After a couple of years, in 2004 he transferred the fairs to what became the Brief Encounter Exhibition & Visitor Centre (at Carnforth), which was set up in the derelict but now rebuilt centre island platform buildings, which at that time was an unstaffed halt but still a junction station for Barrow, Leeds and Lancaster. Within a couple of years, we had a capacity of around 35 stalls on the fenced-off platform area and the Great (f&m) Hall of the museum.

Over the years, many stallholders have travelled from far-flung places, such as Suffolk, Wiltshire, East Midlands, County Durham, Yorkshire and, not forgetting, the North West, comprising Cheshire, Cumbria and Lancashire.

The highlight of these years was the two-day event in August 2008, which coincided with the Open Days at Steamtown - commemorating the 40th Anniversary of the end of steam on British Rail - which sported many trade stands alongside our railfair on the station.

In March 2013, Roy Hacking after a long illness sadly passed away, leaving yours truly to carry the baton and continue his good work, which involved organising a railfair at short notice - and two days later moving house - lock, stock and barrel - to my present home near Otley in Yorkshire, which will always be remembered as a very stressful period.

By this time, stallholder numbers were slowly diminishing, and the Great Hall of the Museum ceased to be part of our trading area, which reduced us to 25 stalls on the platform, that we managed to fill until Covid struck.

In August 2021, between the two lockdowns, we held an event which, considering the circumstances, was reasonably successful but, as I mentioned earlier, regular stallholders were falling by the wayside, especially hardware sellers (loco items, lamps & signs). This downward spiral continued into our fairs in May and July this year, which highlighted - in these post-Covid days and troubled times - the position of Carnforth, with its small catchment area between the hills and the sea, involving traders and punters travelling some distance to visit us, usually at a greater cost due to the energy crisis.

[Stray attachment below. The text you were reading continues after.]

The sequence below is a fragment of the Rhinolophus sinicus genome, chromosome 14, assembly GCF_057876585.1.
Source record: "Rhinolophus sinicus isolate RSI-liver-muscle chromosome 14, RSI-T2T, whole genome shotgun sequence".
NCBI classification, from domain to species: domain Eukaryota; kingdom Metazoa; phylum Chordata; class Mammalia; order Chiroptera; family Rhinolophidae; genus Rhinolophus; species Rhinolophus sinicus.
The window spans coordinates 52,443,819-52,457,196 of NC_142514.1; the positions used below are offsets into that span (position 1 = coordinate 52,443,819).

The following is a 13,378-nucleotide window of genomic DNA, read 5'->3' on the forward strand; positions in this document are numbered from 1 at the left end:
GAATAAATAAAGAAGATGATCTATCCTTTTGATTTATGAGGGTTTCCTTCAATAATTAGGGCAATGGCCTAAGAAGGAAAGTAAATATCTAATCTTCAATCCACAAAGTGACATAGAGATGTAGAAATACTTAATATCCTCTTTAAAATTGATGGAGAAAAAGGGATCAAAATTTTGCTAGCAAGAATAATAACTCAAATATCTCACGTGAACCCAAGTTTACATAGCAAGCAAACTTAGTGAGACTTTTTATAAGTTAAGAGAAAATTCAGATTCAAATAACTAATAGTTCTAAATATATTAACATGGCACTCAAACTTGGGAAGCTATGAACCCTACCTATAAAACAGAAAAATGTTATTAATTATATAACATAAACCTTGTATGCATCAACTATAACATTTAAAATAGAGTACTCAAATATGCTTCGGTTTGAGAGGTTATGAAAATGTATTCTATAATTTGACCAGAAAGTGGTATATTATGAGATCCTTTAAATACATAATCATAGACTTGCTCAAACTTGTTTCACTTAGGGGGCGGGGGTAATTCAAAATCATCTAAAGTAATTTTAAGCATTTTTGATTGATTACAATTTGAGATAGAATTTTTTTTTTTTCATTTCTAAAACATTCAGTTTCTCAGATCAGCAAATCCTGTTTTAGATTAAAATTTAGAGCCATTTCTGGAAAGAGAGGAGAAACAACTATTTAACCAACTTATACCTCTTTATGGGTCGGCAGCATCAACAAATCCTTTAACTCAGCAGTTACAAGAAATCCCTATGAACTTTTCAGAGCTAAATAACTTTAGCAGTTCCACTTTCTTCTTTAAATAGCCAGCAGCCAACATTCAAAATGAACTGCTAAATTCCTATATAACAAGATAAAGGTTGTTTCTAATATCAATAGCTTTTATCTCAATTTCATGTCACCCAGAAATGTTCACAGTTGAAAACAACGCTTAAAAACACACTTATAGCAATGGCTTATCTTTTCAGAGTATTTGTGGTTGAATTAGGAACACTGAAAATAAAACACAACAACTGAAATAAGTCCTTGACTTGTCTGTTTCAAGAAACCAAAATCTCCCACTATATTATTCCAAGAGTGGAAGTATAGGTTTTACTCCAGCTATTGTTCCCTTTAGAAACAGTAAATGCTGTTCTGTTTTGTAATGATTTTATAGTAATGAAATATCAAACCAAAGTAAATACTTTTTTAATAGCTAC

Finally, I would like to thank everybody - buyers and sellers alike - who have been loyal to Roy and myself, which made Carnforth a must-go-to event - and the past success is down to you.

Anybody who would like to organise or take over the railfair - or reinvent it with a different theme or content, please don't hesitate to call me on 07796-184694 where I will give you as much help and advice as possible.   Thank you all again.   David Brindle

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This site also provides access to a substantial photographic and reference facility of worldwide transport interest. Of special note is the showcase offered for the railway photographs of the late A.E. "Dusty" Durrant.

   The Prorail UK Photographic Archives   

Some of the lists and representative images are already available but more content and information is being added on a regular basis.